xtremely severe cyclone, Fani, battered the state and left a trail of destruction, severely affecting an estimated 1.5 crore people across 14 districts. The government’s preparedness and credible institutionalised response helped successfully evacuate about 14 lakh people from low-lying areas, which remarkably reduced human causalities, unparalleled in the world.
Every disaster drains physical, cultural and emotional energy resulting from damaging socio-economic losses. However, political capital gets banked through futile rhetoric. For example, after every natural calamity there is a clamour to declare the said calamity as a “national calamity”. Fani has also given rise to such voices owing to the immensity of destruction. The Union government has declared Fani as an ‘extremely severe’ natural calamity that makes the state government eligible to seek logistic and financial assistance for relief and restoration before the Union government.
A look at the recent history of natural disasters shows that the Union government has not termed any of these as national calamities, be it the super cyclone of 1999, the Kosi floods in Bihar, the Indian Ocean tsunami of 2004 that hit Tamil Nadu, or the floods in Uttaranchal and Kerala.
All issues related to natural disasters and management of issues arising therefrom are governed by Disaster Management Act, guidelines framed under the Act and statutes made by different states. Section-2 (d) of the Disaster Management Act, 2005, defines a “disaster” as “a catastrophe, mishap, calamity or grave occurrence in any area, arising from natural or man-made causes, or by accident or negligence that results in substantial loss of life or human suffering or damage to, and destruction of, property, or damage to, or degradation of, environment, and is of such a nature or magnitude as to be beyond the coping capacity of the community of the affected area”. Natural disasters include earthquakes, floods, landslides, cyclones, tsunamis, urban floods and heatwave; man-made disasters include nuclear meltdown or biological and chemical incidents. The Act, however, does not define ‘National Disaster’. There is no provision in statutes or manuals or any code to declare a disaster a ‘national disaster’, howsoever devastating it may be. It is only an expression used in general parlance or in media circles.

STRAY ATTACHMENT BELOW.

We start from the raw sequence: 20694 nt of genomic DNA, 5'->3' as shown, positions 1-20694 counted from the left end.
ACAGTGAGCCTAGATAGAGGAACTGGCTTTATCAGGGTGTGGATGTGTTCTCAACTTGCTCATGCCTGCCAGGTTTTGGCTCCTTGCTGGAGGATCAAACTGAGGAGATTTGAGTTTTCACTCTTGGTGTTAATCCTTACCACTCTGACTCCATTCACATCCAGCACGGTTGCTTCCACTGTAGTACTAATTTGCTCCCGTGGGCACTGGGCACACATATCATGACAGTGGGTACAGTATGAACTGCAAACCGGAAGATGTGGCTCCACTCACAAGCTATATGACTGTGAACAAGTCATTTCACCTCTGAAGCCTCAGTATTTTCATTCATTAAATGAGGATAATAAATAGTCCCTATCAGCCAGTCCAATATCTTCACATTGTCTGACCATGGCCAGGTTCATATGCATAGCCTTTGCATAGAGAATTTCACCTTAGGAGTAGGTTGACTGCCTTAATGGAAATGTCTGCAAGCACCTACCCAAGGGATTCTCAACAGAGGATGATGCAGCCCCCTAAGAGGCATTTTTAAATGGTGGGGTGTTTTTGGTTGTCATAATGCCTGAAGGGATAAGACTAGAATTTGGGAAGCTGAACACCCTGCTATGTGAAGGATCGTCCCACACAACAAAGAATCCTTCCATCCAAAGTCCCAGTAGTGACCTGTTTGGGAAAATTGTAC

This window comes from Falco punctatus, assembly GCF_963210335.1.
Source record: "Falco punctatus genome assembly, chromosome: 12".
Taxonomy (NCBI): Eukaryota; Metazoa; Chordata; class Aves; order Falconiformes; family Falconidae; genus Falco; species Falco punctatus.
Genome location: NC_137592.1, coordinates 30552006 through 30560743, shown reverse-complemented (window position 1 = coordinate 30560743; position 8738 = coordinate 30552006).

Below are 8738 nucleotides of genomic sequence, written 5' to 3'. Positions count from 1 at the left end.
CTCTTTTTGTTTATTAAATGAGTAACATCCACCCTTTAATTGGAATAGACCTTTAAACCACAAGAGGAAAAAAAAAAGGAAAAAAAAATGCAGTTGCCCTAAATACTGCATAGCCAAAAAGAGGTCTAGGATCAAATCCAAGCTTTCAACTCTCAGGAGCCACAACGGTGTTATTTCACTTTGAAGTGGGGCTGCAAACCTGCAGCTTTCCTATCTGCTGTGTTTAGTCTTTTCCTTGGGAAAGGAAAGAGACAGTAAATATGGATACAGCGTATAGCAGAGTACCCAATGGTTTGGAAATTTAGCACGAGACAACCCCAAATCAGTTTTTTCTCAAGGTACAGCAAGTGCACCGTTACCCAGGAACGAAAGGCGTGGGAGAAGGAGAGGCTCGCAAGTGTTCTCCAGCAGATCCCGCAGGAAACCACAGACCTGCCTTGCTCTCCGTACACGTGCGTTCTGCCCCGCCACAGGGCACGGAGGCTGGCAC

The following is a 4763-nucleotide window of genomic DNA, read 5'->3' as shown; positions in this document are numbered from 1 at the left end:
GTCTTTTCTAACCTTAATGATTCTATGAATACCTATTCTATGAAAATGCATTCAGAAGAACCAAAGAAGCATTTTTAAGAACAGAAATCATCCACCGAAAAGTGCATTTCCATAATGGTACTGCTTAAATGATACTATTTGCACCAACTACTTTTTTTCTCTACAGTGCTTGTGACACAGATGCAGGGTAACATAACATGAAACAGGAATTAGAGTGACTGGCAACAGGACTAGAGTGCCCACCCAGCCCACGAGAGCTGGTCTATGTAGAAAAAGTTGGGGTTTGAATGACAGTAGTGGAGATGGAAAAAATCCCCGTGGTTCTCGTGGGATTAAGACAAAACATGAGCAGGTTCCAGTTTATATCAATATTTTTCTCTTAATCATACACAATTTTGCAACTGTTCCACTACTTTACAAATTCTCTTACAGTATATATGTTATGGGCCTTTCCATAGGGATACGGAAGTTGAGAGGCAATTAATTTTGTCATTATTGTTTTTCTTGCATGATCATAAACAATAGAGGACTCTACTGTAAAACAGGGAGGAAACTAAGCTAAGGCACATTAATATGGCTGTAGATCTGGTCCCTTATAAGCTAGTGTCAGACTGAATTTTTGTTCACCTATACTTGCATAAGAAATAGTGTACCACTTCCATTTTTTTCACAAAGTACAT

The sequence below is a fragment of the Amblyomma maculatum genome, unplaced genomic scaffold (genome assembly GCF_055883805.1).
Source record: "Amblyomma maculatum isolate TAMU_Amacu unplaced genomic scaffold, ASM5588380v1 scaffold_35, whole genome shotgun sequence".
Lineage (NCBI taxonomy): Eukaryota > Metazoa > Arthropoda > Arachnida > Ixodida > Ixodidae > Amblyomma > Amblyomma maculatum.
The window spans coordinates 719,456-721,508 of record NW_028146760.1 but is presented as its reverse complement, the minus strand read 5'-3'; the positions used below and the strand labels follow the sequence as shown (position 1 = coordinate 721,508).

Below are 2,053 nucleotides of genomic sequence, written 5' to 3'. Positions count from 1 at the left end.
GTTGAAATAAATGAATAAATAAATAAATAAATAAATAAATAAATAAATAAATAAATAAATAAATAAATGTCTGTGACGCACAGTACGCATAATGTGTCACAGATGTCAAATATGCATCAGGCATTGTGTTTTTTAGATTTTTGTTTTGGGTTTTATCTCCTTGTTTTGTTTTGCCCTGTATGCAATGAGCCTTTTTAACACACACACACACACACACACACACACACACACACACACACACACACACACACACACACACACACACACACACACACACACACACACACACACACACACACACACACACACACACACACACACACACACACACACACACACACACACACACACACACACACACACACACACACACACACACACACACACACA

There is no provision in statutes or manuals or any code to declare a disaster a ‘national disaster’, howsoever devastating it may be. It is only an expression used in general parlance or in media circles
The High Power Committee (August 1999), during the tenure of former prime minister Atal Bihari Vajpayee, had attempted to make another classification of vulnerability of disaster-affected areas and the capacity of the authorities to deal with these. They categorised disasters into levels 1 to 3. This was, to a great extent, done in conformity with international standards.
Though this classification does not find place in the Disaster Management Act, 2005, it figures in the National Disaster Management Guidelines-2007 and the National Disaster Management Plan-2016. The High Power Committee, in fact, missed a great opportunity owing to the heightened level of rigidity, in coming out with a better, more realistic and precise classification of disasters in terms of intensity and the magnitude of damage around affected areas.